provoke discussion of poverty                     14
 What do you think of Murray‟s permanent underclass
                    argument? (2)

• These realities do make for „juicy‟ media treatment! Frank
  Field played media at own game by also describing these
  groups as an underclass – see Field F (1989) Losing Out:
  the Emergence of Britain‟s Underclass, Blackwell
• In the recent years the largest categories of people
  vulnerable to poverty are young single people not
  working; families with young children; female single
  parents; people with disabilities and older pensioners

  Anybody choosing the Underclass as a topic must read
   Charles Murray & the Underclass : the Developing
                 Debate – available free at
  Additional bibliography on Underclass will be made
 In fact, Poverty can be a Temporary Phenomenon for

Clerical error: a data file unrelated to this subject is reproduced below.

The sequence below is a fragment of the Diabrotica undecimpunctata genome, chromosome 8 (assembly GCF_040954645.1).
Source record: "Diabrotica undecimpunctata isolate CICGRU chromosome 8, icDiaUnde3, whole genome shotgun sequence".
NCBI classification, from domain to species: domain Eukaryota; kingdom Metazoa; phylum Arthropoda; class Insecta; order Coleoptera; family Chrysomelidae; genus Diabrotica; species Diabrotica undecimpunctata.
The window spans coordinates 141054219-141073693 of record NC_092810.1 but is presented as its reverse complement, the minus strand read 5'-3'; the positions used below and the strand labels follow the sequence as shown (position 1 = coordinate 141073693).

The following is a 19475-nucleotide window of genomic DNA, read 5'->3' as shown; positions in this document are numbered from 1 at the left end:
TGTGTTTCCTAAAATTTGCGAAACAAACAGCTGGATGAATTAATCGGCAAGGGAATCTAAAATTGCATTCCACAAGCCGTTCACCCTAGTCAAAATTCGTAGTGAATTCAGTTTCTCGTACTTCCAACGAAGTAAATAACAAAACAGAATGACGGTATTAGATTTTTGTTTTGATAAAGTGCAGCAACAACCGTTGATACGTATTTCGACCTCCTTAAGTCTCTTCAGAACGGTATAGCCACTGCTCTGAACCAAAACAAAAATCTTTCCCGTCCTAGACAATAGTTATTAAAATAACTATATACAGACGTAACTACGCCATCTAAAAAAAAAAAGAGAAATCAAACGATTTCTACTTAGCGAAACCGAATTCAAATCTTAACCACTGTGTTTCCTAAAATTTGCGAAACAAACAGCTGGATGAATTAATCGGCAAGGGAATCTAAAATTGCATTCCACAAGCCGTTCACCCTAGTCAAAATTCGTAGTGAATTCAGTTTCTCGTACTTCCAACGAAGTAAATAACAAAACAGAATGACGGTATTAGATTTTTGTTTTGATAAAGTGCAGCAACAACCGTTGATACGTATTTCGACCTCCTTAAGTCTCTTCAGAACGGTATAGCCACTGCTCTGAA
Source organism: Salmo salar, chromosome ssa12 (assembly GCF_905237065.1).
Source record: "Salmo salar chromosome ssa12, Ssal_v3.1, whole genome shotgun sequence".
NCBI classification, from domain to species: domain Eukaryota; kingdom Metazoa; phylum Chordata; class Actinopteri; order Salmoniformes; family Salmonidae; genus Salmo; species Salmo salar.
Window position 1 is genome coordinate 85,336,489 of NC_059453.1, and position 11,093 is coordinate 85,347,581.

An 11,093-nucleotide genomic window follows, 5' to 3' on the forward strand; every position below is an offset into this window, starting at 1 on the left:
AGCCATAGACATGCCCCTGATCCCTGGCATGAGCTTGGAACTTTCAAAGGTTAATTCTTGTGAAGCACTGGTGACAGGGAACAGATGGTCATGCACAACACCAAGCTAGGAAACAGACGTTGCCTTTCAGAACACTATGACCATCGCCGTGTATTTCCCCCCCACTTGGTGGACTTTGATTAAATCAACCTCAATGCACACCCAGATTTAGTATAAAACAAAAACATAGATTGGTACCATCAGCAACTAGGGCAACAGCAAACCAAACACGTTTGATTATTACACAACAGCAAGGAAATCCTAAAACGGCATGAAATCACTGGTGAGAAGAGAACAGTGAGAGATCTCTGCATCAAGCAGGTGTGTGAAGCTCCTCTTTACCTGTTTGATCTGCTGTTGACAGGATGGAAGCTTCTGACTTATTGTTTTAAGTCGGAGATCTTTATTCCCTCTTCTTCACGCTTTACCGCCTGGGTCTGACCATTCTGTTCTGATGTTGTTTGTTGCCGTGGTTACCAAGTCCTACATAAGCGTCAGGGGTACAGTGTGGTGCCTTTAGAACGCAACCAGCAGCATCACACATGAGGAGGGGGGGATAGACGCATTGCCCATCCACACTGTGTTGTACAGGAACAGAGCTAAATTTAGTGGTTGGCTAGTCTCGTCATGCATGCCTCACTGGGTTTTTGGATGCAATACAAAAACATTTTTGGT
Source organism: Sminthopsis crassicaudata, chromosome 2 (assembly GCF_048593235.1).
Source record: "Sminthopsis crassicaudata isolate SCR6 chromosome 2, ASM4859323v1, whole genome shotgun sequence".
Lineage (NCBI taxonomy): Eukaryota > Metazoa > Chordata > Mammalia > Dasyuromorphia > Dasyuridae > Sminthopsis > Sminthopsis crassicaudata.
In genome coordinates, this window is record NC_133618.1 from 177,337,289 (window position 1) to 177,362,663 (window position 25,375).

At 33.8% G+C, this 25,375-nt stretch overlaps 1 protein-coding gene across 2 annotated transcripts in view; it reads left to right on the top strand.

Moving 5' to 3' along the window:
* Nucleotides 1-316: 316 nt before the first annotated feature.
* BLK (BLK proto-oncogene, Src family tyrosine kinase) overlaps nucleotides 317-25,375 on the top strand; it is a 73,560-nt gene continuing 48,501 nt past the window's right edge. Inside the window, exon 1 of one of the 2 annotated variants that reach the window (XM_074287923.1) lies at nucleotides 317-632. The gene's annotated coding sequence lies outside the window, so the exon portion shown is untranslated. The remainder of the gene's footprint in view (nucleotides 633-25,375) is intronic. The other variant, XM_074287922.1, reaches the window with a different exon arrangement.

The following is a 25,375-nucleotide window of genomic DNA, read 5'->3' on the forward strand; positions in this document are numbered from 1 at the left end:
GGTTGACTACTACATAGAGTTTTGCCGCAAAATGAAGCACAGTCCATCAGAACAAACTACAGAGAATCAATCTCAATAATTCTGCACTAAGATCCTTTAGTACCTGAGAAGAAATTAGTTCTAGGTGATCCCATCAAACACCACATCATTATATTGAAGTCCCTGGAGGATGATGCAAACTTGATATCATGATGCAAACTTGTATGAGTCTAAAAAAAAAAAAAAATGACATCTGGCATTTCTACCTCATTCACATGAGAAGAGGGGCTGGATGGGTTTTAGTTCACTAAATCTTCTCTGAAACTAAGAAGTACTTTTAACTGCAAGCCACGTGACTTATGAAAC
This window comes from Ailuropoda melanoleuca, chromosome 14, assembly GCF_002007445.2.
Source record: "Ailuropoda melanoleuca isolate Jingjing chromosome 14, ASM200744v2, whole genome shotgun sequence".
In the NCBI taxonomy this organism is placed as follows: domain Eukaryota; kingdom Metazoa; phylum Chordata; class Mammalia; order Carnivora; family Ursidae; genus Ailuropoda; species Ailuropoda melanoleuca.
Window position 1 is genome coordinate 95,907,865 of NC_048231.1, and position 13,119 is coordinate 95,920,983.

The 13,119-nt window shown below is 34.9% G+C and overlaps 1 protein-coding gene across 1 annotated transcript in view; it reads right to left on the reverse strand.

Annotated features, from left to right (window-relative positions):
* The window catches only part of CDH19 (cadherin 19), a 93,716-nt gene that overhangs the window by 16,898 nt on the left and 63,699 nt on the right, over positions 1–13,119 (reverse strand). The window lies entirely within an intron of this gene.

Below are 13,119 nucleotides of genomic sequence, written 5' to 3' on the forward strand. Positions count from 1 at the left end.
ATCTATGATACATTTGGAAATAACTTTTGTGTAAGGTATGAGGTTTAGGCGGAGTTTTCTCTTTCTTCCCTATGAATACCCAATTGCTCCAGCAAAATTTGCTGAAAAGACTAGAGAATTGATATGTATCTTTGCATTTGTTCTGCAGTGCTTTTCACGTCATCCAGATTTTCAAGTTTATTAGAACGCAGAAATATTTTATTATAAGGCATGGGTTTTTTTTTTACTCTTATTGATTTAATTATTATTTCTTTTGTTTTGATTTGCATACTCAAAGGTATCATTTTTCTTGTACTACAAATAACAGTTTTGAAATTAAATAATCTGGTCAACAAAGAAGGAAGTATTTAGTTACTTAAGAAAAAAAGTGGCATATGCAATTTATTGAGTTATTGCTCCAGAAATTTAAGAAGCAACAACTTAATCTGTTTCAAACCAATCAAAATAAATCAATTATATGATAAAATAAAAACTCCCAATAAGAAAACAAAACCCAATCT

• Few groups are entirely immune to poverty – but some
  have greater access to sources of credit
• Most of the population is likely to have been on a low
  income at some point in their life
• Unemployment affects many but at present not many long
  term; lone parenthood on average in UK lasts 3.5 years with
  many then finding new partners & many working whilst lone
• But there are many who are also not vulnerable to poverty –
  should we call them an overclass?
• Between 1979 and 1996 the incomes of the Britain‟s richest
  10% grew by 68% - whilst those of the poorest fell by 12%
• Whatever poverty is – it is clearly connected to its opposite!
Example : In and Out of Poverty

           Length of time in poverty

What Murray and the New Right might have a point about is the
     length of time that a person or family stays in poverty.